CHAPTER VIII. VAN BUREN'S ADMINISTRATION.
16. Party spirit, which we have seen springing up during the, presidency of John Quincy Adams, assumed definite form under Jackson. Those who supported the administration, and opposed the United States Bank and a tariff for protection, were called Democrats. Those who opposed the administration, and advocated a bank and protective duties, were, after some changes of name, called Whigs.
At the next election, the democrats made their candidate, Martin Van Buren, of New York, president. Richard M. Johnson,1 of Kentucky, was chosen vice-president by the Senate, no choice having been effected by the people.2
VAN BUREN'S ADMINISTRATION.3 1837-1841.
1. SCARCELY had Mr. Van Buren succeeded to the presidency, when the financial storm,4 which we have seen gathering, burst upon the country with great violence.
During March and April, the failures in the city of New York alone were estimated at more than one hundred millions of dollars. Confidence and credit were destroyed. Not a few who retired at night in affluence awoke in the morning penniless. The banks suspended specie payment. The government found it impossible to call in its deposits, or collect its dues in specie. The national treasury, recently full to overflowing, was exhausted. Many of the states had vied with individuals in extravagant expenditure. Eight of them,5 either wholly or in part, failed to meet their engagements. Mississippi and the Territory of Florida repudiated their debts.
1 See p. 178, ¶ 13. 2 See Appendix, p. 16, Art. XII., Amendments Const. U. S.
3 See Appendix p. 211. 4 See pp. 199, 200, ¶¶ 12,13.
5 Arkansas, Illinois, Indiana, Louisiana, Maryland, Michigan, Mississippi, and Pennsylvania.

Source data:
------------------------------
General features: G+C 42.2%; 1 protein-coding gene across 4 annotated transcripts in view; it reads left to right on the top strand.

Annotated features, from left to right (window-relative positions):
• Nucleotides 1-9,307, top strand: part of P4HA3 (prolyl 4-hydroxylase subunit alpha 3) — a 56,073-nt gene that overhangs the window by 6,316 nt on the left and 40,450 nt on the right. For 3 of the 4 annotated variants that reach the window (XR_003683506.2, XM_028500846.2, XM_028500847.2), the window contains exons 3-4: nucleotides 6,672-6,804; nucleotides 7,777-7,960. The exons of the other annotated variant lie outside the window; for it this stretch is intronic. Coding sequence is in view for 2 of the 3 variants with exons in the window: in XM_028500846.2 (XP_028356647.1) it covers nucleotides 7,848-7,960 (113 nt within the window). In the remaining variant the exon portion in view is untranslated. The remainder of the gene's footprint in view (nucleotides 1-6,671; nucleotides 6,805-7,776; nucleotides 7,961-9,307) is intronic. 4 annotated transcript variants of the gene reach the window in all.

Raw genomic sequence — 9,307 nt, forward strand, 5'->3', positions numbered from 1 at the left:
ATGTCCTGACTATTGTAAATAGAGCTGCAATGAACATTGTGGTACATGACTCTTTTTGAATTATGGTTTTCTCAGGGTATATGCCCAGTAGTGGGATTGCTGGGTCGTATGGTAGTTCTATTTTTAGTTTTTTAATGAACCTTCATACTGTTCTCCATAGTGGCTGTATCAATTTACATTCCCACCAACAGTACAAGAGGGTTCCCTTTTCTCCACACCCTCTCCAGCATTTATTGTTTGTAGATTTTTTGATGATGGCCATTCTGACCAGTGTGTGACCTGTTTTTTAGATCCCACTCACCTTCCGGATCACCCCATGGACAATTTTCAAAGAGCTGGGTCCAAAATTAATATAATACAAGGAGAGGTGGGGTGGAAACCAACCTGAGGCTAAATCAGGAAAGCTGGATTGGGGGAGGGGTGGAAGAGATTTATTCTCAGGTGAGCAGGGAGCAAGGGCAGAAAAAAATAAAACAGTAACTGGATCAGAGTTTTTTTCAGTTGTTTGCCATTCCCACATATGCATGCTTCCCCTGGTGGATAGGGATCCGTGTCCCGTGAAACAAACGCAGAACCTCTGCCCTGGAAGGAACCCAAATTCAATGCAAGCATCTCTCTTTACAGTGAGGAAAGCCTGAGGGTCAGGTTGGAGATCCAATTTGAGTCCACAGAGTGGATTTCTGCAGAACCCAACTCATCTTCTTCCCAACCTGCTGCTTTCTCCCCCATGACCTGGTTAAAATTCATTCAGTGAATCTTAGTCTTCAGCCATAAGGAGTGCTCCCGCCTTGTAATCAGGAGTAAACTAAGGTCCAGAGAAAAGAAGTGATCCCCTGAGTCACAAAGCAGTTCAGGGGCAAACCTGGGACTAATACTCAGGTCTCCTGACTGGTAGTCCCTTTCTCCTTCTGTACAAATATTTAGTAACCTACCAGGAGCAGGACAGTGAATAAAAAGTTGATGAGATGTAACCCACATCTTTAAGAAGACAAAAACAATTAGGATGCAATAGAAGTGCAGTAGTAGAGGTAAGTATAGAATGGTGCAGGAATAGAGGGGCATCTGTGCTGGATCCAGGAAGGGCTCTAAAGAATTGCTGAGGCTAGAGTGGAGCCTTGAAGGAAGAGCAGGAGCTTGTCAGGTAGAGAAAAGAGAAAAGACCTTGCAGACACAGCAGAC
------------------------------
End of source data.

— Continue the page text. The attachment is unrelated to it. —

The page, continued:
QUESTIONS. -- What is said of party spirit? Who were called democrats? Who shigs? -- Who succeeded to the presidency, and who to the vice-presidency? Chap. VIII. I. What storm in the early part of Van Buren's presidency? -- What is said of failures and their results? Of bank suspensions and the result? Of many of the states?
PERIOD V. 1789-1861. NATIONAL DEVELOPMENT.
2. The great financial measure of this administration was an act establishing the independent treasury.1 This provided that the public funds should be kept, subject to the order of the secretary of the treasury, in the treasury at Washington, and in sub-treasuries located in some of the principal cities of the nation, under the care of federal officers called assistant treasurers.
This measure, though urged upon Congress by the president in his first message, failed to become a law till 1840. It was argued that, by thus keeping the public funds independent of the banks, the government would escape a repetition of losses such as it had recently suffered by their failure.
3. A rebellion in Canada, against the government of Great Britain, broke out in 1837, and enlisting the sympathies of many of the Americans, threatened to disturb the peaceful relations between England and the United States. The danger was averted by a proclamation of the president refusing the protection of the government to citizens of the United States who should aid the insurgents, and by the efforts of General Scott, who was sent to the frontier to preserve neutrality.2
4. The north-eastern boundary of the United States had never been definitely settled. Disputes had arisen in regard to it, and the inhabitants of Maine and New Brunswick determined to appeal to arms, to uphold their respective territorial claims. In this state of affairs, General Scott was sent to the scene of strife, and his wise and conciliatory course preserved the public peace. The question was settled, in 1842,3 by a treaty negotiated by Daniel Webster on the part of the United States, and Lord Ashburton on the part of Great Britain, establishing the boundary as it now runs. This treaty also provided for the suppression of the African slave trade.